Ever since humans domesticated the dog, the faithful, obedient and protective animal has provided its owner with companionship and emotional well-being. Now, a study from Johns Hopkins Medicine suggests that children being around "man's best friend" from an early age may have a health benefit as well -- lessening the chance of developing schizophrenia as an adult.

And while Fido may help prevent that condition, the jury is still out on whether or not there's any link, positive or negative, between being raised with Fluffy the cat and later developing either schizophrenia or bipolar disorder.

"Serious psychiatric disorders have been associated with changes in the immune system linked to environmental exposures in early life. Since household pets are often among the first things with which children have close contact, it was logical for us to explore the possibilities of a connection between the two," says Robert Yolken, M.D.,  professor of neurovirology in pediatrics at the Johns Hopkins Children's Center.

In the study, Yolken and colleagues investigated the relationship between exposure to a household pet cat or dog during the first 12 years of life and a later diagnosis of schizophrenia or bipolar disorder. For schizophrenia, the researchers were surprised to see a statistically significant decrease in the risk of a person developing the disorder if exposed to a dog early in life. Across the entire age range studied, there was no significant link between dogs and bipolar disorder, or between cats and either psychiatric disorder.

The researchers caution that more studies are needed to confirm these findings, to search for the factors behind any strongly supported links, and to more precisely define the actual risks of developing psychiatric disorders from exposing infants and children under age 13 to pet cats and dogs.

According to the American Pet Products Association's most recent National Pet Owners Survey, there are 94 million pet cats and 90 million pet dogs in the United States. Previous studies have identified early life exposures to pet cats and dogs as environmental factors that may alter the immune system through various means, including allergic responses, contact with zoonotic (animal) bacteria and viruses, changes in a home's microbiome, and pet-induced stress reduction effects on human brain chemistry.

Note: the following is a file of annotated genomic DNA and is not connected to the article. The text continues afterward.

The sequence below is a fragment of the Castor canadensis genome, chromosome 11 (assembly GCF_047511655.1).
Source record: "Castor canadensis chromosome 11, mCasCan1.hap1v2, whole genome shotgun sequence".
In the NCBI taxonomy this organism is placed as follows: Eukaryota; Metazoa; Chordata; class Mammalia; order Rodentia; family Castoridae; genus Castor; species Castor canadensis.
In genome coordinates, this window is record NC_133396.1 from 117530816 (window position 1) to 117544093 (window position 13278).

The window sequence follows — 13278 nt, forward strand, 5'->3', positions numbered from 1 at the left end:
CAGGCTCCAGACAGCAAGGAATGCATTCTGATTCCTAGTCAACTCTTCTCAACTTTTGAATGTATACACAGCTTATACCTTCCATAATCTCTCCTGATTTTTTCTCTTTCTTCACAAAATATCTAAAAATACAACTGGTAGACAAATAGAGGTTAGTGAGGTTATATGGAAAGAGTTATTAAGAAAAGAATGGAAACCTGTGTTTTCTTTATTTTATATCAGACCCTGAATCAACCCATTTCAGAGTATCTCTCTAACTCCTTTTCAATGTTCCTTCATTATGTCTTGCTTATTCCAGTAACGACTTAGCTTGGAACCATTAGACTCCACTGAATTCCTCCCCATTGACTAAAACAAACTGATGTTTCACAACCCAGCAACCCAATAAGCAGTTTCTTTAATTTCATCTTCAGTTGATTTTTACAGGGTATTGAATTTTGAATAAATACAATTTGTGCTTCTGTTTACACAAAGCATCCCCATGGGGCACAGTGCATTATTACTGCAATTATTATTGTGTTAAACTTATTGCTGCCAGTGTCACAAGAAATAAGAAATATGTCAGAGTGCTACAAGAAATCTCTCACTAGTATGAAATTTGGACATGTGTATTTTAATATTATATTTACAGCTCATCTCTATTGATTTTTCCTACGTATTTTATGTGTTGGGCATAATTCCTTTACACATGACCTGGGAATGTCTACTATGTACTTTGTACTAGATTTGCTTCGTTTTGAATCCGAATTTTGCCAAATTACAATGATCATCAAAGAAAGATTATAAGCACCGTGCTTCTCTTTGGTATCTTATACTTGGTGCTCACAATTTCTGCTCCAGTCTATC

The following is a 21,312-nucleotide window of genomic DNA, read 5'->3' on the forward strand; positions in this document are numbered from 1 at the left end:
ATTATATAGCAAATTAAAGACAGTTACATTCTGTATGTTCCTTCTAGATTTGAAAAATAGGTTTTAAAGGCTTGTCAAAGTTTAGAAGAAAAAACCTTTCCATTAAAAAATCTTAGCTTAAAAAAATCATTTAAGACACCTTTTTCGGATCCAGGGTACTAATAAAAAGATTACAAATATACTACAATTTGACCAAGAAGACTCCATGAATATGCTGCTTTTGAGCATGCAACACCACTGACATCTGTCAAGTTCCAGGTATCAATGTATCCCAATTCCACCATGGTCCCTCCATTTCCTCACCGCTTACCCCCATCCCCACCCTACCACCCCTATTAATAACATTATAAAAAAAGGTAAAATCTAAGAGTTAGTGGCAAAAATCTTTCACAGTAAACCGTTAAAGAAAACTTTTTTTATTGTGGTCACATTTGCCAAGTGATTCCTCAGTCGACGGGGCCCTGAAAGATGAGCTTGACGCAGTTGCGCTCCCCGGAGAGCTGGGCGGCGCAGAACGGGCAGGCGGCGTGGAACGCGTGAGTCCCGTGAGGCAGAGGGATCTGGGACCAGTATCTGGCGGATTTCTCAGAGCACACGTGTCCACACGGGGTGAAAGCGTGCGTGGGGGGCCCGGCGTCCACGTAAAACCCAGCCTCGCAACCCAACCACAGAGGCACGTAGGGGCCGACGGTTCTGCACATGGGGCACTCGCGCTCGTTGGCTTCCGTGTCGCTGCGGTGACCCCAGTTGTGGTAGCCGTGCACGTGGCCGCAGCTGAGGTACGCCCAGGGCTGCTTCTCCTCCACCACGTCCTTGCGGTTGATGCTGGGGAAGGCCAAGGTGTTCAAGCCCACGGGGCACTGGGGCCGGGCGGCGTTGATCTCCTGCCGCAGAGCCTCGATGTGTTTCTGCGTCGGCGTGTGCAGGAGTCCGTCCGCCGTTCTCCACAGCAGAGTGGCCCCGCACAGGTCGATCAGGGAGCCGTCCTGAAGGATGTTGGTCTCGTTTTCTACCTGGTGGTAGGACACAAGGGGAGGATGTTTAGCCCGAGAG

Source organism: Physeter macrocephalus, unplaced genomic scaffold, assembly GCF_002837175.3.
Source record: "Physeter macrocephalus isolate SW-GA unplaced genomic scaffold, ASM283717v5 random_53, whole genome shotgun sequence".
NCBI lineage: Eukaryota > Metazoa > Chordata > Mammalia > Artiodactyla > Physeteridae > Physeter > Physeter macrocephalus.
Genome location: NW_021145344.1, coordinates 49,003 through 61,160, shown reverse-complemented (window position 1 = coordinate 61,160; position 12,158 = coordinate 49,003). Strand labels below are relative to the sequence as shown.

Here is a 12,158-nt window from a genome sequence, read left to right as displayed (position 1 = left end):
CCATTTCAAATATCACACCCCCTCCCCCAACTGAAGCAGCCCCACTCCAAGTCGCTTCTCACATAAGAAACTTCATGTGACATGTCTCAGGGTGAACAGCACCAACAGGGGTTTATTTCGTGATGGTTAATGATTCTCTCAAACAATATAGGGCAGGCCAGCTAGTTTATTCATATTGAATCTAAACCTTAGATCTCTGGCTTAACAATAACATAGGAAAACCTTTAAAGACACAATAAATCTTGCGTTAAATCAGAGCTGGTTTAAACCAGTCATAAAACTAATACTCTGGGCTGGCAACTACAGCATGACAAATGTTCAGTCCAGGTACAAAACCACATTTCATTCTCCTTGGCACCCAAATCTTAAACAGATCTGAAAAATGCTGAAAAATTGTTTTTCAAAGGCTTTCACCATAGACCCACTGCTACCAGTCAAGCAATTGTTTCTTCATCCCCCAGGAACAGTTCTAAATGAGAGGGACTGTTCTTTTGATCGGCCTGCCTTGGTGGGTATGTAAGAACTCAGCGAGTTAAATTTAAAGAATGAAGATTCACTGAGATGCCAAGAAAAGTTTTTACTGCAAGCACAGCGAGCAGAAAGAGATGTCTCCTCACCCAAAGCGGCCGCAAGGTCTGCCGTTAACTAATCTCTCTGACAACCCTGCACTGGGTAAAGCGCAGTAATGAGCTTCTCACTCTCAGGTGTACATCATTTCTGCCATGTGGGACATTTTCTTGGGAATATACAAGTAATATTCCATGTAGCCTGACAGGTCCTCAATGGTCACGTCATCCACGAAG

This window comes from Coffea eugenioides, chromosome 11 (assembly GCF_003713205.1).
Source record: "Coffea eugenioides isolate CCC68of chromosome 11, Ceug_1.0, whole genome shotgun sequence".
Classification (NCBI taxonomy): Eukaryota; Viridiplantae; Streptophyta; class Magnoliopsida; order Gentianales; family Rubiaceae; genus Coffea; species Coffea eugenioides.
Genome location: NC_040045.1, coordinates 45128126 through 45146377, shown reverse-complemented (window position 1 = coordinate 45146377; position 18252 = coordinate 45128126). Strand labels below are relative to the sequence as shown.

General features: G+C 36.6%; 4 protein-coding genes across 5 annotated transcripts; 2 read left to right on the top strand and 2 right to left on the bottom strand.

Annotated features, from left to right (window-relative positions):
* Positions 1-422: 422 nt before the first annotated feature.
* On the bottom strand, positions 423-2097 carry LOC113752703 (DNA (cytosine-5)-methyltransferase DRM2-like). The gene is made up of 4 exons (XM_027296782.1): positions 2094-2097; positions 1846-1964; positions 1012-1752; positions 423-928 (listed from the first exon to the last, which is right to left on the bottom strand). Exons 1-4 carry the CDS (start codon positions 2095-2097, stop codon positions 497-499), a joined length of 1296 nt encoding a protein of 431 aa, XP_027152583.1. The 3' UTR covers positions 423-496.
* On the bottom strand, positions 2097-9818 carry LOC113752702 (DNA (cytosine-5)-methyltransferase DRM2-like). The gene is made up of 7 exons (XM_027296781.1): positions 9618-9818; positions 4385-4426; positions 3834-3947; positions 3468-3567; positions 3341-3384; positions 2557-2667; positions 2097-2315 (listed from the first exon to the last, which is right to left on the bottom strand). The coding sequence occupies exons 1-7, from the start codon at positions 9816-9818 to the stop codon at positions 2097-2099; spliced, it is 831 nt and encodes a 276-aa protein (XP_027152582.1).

Some investigators, Yolken notes, suspect that this "immune modulation" may alter the risk of developing psychiatric disorders to which a person is genetically or otherwise predisposed.

Surprisingly, Yolken says, the findings suggests that people who are exposed to a pet dog before their 13th birthday are significantly less likely -- as much as 24% -- to be diagnosed later with schizophrenia.

"The largest apparent protective effect was found for children who had a household pet dog at birth or were first exposed after birth but before age 3," he says.

Yolken adds that some 840,000 cases of schizophrenia (24% of the 3.5 million people diagnosed with the disorder in the United States) might be prevented if very young children had a pet dog.

"There are several plausible explanations for this possible 'protective' effect from contact with dogs -- perhaps something in the canine microbiome that gets passed to humans and bolsters the immune system against or subdues a genetic predisposition to schizophrenia," Yolken says.

For bipolar disorder, the study results suggest there is no risk association, either positive or negative, with being around dogs as an infant or young child.

Overall for all ages examined, early exposure to pet cats was neutral as the study could not link felines with either an increased or decreased risk of developing schizophrenia or bipolar disorder.

"However, we did find a slightly increased risk of developing both disorders for those who were first in contact with cats between the ages of 9 and 12," Yolken says. "This indicates that the time of exposure may be critical to whether or not it alters the risk."

One example of a suspected pet-borne trigger for schizophrenia is the disease toxoplasmosis, a condition in which cats are the primary hosts of a parasite transmitted to humans via the animals' feces. Pregnant women have been advised for years not to change cat litter boxes to eliminate the risk of the illness passing through the placenta to their fetuses and causing a miscarriage, stillbirth, or potentially, psychiatric disorders in a child born with the infection.

Because of this finding and others like it, most research has focused on investigating a potential link between early exposure to cats and psychiatric disorder development. Yolken says the most recent study is among the first to consider contact with dogs as well.

"A better understanding of the mechanisms underlying the associations between pet exposure and psychiatric disorders would allow us to develop appropriate prevention and treatment strategies," Yolken says.

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